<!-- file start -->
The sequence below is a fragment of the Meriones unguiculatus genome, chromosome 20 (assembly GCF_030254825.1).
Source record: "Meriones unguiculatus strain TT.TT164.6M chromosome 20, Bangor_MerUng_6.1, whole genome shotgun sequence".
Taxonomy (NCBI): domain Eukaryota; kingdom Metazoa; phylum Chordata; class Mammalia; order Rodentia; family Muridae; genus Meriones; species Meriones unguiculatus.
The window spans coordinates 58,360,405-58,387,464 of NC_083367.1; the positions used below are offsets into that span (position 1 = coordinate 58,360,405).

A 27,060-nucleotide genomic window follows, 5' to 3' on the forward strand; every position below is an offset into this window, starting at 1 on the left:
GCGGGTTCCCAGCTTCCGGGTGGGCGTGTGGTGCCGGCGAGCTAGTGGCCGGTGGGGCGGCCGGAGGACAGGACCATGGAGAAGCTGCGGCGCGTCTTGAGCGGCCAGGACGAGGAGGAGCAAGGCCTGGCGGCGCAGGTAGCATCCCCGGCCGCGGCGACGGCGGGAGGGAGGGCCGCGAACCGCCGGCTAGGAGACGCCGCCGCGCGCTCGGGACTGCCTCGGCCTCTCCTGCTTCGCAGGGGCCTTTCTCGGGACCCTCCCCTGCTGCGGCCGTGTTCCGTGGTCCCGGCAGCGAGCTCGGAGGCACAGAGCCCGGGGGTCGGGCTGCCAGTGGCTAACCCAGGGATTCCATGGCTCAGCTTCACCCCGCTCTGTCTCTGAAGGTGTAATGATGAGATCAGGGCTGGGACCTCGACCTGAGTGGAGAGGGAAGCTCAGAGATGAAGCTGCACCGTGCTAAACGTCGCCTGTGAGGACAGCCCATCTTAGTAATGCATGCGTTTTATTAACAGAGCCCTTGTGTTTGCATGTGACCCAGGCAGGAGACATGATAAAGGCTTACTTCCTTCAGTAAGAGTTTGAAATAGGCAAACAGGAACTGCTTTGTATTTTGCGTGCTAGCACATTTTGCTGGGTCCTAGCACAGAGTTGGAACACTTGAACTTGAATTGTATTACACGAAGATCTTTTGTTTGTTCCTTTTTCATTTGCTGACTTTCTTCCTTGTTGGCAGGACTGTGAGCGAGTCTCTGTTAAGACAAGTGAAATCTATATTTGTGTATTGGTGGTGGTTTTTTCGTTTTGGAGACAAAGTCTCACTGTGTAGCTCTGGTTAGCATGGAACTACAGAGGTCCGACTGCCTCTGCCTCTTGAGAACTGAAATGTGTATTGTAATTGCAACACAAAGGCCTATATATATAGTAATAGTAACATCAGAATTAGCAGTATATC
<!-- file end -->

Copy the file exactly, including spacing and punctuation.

The sequence below is a fragment of the Meriones unguiculatus genome, chromosome 20 (assembly GCF_030254825.1).
Source record: "Meriones unguiculatus strain TT.TT164.6M chromosome 20, Bangor_MerUng_6.1, whole genome shotgun sequence".
Taxonomy (NCBI): domain Eukaryota; kingdom Metazoa; phylum Chordata; class Mammalia; order Rodentia; family Muridae; genus Meriones; species Meriones unguiculatus.
The window spans coordinates 58,360,405-58,387,464 of NC_083367.1; the positions used below are offsets into that span (position 1 = coordinate 58,360,405).

A 27,060-nucleotide genomic window follows, 5' to 3' on the forward strand; every position below is an offset into this window, starting at 1 on the left:
GCGGGTTCCCAGCTTCCGGGTGGGCGTGTGGTGCCGGCGAGCTAGTGGCCGGTGGGGCGGCCGGAGGACAGGACCATGGAGAAGCTGCGGCGCGTCTTGAGCGGCCAGGACGAGGAGGAGCAAGGCCTGGCGGCGCAGGTAGCATCCCCGGCCGCGGCGACGGCGGGAGGGAGGGCCGCGAACCGCCGGCTAGGAGACGCCGCCGCGCGCTCGGGACTGCCTCGGCCTCTCCTGCTTCGCAGGGGCCTTTCTCGGGACCCTCCCCTGCTGCGGCCGTGTTCCGTGGTCCCGGCAGCGAGCTCGGAGGCACAGAGCCCGGGGGTCGGGCTGCCAGTGGCTAACCCAGGGATTCCATGGCTCAGCTTCACCCCGCTCTGTCTCTGAAGGTGTAATGATGAGATCAGGGCTGGGACCTCGACCTGAGTGGAGAGGGAAGCTCAGAGATGAAGCTGCACCGTGCTAAACGTCGCCTGTGAGGACAGCCCATCTTAGTAATGCATGCGTTTTATTAACAGAGCCCTTGTGTTTGCATGTGACCCAGGCAGGAGACATGATAAAGGCTTACTTCCTTCAGTAAGAGTTTGAAATAGGCAAACAGGAACTGCTTTGTATTTTGCGTGCTAGCACATTTTGCTGGGTCCTAGCACAGAGTTGGAACACTTGAACTTGAATTGTATTACACGAAGATCTTTTGTTTGTTCCTTTTTCATTTGCTGACTTTCTTCCTTGTTGGCAGGACTGTGAGCGAGTCTCTGTTAAGACAAGTGAAATCTATATTTGTGTATTGGTGGTGGTTTTTTCGTTTTGGAGACAAAGTCTCACTGTGTAGCTCTGGTTAGCATGGAACTACAGAGGTCCGACTGCCTCTGCCTCTTGAGAACTGAAATGTGTATTGTAATTGCAACACAAAGGCCTATATATATAGTAATAGTAACATCAGAATTAGCAGTATATC